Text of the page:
The Court found that in the absence of a specific time limit, a delay on its own cannot stop a landlord from implementing a rent review. However if a landlord's actions show that it does not intend to carry out the review and the tenant relies on this, the landlord may be prevented from carrying out the review late.

How to proceed?

This case gives comfort to a landlord that misses a rent review date where no deadline is imposed. However in order to avoid receiving a large bill for back rent following a delayed review, tenants may want to check the lease to see if it allows them to instigate the review themselves. If the lease doesn't, they may be able to serve notice on the landlord imposing a deadline for review and making time of the essence.

Localism Bill – Impact on the planning system

Significant changes are being promoted at almost every level of our planning system. The main aim is to reduce "top down" targets and controls and advance a locally-driven system, which is set to gain clear benefits from development.

At the top, a National Planning Policy Framework is proposed, replacing all current policy statements and guidance with a single, concise and less bureaucratic document. The presumption in favour of sustainable development runs throughout and all local plans would have to conform. The Coalition Government hopes to advance it quickly, with the final Framework due by April 2012.

The decentralisation agenda continues at regional level. Regional strategies would be abolished, hopefully effectively this time, under the Localism Bill. However, in London the London Plan would remain. The Government considers that any policy-vacuum would be filled by a duty to co-operate in respect of sustainable development and by the increased importance of local planning.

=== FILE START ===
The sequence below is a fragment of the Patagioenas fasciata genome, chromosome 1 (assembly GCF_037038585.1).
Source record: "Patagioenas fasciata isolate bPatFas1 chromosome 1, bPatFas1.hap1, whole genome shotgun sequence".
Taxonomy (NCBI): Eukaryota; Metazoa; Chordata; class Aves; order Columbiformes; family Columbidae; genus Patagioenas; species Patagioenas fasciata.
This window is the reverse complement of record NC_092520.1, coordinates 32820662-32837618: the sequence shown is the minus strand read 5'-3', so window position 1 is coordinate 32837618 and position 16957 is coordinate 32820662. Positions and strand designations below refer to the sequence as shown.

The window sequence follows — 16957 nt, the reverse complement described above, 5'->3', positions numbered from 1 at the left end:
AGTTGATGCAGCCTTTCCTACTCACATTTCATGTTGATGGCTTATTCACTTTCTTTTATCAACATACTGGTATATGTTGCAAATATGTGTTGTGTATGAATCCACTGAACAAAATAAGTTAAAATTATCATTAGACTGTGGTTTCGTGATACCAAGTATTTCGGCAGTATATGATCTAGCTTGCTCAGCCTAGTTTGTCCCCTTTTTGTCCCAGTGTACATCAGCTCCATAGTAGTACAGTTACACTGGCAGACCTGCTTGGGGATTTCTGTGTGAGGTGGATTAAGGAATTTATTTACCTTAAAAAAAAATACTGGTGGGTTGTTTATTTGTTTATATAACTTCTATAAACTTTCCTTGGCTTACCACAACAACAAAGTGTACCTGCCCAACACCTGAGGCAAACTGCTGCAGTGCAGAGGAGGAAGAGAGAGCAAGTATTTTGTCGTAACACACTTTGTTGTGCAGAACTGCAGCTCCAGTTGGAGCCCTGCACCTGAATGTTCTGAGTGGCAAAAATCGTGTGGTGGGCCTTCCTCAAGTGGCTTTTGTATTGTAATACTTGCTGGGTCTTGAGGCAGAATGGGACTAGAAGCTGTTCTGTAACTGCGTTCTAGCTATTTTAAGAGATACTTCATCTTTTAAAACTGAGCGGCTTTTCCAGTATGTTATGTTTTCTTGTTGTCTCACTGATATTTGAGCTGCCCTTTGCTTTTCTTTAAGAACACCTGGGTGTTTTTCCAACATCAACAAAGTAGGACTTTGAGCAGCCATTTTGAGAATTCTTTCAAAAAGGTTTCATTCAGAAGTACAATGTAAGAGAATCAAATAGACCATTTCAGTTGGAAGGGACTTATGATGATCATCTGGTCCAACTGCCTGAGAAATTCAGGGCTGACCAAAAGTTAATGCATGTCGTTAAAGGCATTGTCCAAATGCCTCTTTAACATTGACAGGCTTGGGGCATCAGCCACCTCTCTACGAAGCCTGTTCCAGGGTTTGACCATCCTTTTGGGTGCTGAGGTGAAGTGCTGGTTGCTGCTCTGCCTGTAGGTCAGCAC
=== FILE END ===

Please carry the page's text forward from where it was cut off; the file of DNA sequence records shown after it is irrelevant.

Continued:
Significant changes are being promoted at almost every level of our planning system. The main aim is to reduce "top down" targets and controls and advance a locally driven system, which is set to gain clear benefits from development.

Local Councils will continue to produce Local Development Plans. These would however become more strategic.

Neighbourhood Development Plans are proposed at the lowest level, which may be produced by a self selected neighbourhood forum or a Town/Parish Council. These would have to comply with Local Plans, be permissive in nature and be approved with 50% of votes in a referendum. "Neighbourhood Development Orders" would allow small-scale development to advance without planning permission.

Local Enterprise Partnerships - formed by public and private bodies - are being set up, partly to plug the gap made by the removal of Regional Development Agencies and partly to encourage local development.

Question corner

There is currently uncertainty, as the Government aims to reduce what some developers see as useful controls or aids in some areas of planning, whilst promoting localism. Will the new reward-driven system be powerful enough to ensure development happens or will NIMBYism prevent growth?